Martua Nainggolan, better known by his screen name Derby Romero, returns to the scene of the crime later this week for the opening of Perth's first Indonesia Film Festival.
The 21-year-old Indonesian heart-throb is better remembered in WA for copping a $500 fine and a spent conviction for driving recklessly along Hay Street while filming the teen romance Cinta di Perth (Love in Perth) in the CBD in June last year.
The film, which screened to minor success in Indonesia over the New Year period, will have its WA premiere on Friday as part of the Indonesia Film Festival at Hoyts Garden City.
Festival co-ordinator Karen Bailey says the six films in the festival represent the diversity of films coming from the emerging industry, which has a potential domestic audience of 240 million people.
In the wake of the post-Suharto Reformasi movement, filmmakers have started addressing previously taboo topics such as religion, race, politics and polygamy. Only four films were produced in 1999 but this had grown to 87 last year.
Presented by Balai Bahasa Indonesia Perth and backed by the Indonesian consulate-general, the festival is born from an awareness of the need to nurture ties with Australia's closest and biggest neighbour, Bailey says. "This is a great opportunity for everyone in Perth to experience Indonesian stories as told by some of Indonesia's best and most prominent filmmakers."
As well as the teenage love affairs of Cinta di Perth, the festival includes Indonesia's first full-length 3D animated feature Meraih Mimpi (Catch the Dream), which tells of jungle villagers who want to protect their harmonious lifestyle against a greedy casino developer.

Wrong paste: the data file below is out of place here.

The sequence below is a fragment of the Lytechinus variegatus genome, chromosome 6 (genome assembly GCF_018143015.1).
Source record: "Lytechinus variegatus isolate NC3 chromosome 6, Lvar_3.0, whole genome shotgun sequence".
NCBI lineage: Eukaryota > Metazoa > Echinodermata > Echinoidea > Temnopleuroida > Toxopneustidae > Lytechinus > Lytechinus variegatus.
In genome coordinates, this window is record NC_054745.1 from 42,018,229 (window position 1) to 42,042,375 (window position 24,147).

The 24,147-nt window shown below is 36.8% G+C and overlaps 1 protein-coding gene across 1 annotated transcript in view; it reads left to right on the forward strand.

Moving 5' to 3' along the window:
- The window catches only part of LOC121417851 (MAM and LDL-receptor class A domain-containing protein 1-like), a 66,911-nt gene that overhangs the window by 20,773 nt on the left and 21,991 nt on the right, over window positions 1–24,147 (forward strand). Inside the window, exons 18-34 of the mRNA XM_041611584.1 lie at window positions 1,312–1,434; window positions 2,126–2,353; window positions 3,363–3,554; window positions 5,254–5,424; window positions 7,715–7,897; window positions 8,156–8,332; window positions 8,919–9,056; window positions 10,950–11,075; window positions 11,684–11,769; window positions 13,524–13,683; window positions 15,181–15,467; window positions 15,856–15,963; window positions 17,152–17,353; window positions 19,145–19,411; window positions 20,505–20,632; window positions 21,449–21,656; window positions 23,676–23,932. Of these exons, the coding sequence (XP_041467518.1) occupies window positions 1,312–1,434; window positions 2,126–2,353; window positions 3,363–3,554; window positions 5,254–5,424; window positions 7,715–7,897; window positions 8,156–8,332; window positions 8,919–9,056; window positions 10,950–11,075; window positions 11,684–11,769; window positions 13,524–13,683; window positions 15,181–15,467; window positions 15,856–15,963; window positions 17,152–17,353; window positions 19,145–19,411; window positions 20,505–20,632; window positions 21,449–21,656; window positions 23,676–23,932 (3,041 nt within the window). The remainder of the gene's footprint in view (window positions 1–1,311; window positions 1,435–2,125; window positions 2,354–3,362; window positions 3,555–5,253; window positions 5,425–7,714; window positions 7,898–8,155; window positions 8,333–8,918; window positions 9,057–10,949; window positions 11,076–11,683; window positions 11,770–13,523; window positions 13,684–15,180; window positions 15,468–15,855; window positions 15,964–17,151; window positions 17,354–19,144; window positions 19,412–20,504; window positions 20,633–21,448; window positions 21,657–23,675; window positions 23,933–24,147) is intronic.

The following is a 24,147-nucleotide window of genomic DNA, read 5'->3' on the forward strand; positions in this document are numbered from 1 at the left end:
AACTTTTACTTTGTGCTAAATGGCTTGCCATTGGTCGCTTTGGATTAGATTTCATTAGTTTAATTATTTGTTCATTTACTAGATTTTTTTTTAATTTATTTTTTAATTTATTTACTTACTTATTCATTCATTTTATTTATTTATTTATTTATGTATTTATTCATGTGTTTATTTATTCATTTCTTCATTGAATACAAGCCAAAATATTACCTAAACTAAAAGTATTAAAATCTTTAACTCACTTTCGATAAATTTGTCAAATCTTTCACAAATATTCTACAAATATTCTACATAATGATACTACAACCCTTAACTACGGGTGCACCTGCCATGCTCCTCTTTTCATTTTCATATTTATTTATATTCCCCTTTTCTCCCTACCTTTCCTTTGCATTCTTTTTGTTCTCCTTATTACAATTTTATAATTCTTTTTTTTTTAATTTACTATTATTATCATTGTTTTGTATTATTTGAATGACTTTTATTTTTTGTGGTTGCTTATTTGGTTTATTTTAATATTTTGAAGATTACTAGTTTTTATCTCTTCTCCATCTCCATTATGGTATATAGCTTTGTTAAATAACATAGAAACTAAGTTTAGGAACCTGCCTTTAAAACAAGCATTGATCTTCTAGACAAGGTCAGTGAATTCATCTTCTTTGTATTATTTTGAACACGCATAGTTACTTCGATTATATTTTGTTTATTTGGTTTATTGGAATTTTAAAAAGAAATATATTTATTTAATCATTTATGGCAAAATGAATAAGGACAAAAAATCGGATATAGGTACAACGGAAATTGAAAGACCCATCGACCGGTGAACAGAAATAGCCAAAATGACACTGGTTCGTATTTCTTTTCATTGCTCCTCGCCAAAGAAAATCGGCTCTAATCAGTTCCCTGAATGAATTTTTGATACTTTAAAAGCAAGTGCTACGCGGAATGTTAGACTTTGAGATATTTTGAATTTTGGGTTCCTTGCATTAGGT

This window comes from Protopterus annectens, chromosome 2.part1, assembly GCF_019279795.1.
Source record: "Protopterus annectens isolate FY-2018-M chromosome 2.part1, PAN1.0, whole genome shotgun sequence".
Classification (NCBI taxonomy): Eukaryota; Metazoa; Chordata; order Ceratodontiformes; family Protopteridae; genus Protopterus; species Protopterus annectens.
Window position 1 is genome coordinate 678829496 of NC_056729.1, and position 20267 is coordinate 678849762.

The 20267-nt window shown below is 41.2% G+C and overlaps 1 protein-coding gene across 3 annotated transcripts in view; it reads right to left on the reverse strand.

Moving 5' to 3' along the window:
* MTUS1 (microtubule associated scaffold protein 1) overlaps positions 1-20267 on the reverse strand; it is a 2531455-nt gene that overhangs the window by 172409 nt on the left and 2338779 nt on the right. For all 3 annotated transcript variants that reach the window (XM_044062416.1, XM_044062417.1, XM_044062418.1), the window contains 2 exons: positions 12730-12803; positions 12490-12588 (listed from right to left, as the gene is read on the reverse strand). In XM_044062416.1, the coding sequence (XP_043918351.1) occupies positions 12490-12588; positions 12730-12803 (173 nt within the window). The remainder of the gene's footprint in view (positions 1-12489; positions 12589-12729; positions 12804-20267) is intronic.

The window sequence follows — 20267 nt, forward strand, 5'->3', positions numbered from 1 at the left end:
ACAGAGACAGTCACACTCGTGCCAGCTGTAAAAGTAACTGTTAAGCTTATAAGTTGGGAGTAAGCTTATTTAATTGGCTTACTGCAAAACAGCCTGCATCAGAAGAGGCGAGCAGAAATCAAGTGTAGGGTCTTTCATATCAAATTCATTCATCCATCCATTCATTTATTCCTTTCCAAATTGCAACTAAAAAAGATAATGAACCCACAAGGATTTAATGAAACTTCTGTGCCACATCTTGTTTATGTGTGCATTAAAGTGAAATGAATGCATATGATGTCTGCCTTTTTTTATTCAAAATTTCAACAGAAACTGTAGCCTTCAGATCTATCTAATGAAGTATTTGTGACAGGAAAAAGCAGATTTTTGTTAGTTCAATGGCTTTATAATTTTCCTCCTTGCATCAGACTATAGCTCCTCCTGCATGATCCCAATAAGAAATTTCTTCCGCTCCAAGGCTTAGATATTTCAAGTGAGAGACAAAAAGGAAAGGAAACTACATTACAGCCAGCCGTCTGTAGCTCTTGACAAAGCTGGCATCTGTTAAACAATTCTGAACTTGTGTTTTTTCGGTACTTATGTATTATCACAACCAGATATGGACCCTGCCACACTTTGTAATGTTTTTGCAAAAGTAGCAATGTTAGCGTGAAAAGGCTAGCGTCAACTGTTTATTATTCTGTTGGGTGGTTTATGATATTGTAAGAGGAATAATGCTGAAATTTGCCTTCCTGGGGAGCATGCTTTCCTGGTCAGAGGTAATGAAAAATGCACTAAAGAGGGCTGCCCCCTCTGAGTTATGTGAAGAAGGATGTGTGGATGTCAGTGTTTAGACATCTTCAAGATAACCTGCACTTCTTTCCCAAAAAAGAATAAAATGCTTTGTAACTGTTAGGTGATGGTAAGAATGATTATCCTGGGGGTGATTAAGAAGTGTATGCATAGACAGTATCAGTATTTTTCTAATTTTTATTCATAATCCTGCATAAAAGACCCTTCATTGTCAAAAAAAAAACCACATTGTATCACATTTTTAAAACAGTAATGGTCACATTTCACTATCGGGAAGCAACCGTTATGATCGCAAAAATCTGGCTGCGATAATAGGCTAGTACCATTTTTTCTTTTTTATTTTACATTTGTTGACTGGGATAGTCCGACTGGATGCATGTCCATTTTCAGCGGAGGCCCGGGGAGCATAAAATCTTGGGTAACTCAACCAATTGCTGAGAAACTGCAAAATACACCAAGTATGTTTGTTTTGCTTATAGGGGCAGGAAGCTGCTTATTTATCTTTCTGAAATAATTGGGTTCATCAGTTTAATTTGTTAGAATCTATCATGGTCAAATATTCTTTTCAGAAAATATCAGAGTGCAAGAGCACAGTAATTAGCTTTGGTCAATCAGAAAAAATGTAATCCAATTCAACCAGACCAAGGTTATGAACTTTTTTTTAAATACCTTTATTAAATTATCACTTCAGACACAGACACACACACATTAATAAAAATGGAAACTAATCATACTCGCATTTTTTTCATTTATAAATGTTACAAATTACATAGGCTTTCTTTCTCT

Another film, Obama Anak Menteng (Little Obama) is the story of US President Barack Obama's life as a student growing up in Jakarta.
The East Timor crisis is represented by Tanah Air Beta (My Motherland), about a girl's determination to reunite her family who were split when they fled the conflict to West Timor. Indonesia's own war of independence from the Dutch is portrayed in Merah Putih 2 (Red and White - Blood of Eagles).
The strained issue of polygamy in the world's largest Muslim country is the subject of Berbagi Suami (Love to Share), a film about three women of different social classes and ethnic backgrounds who meet while seeking answers about their lives.
With English subtitles, the films are an ideal way for film lovers to explore another storytelling style and for those interested in getting to know Indonesian language and culture, Bailey says.
She hopes the event will be a welcome annual addition to Perth's cinematic calendar, which already features film festivals from France, Italy, Germany Russia, Spain Mexico and India.
The Indonesia Film Festival is at Hoyts Garden City from September 9-12. Details: www.balaibahasaperth.org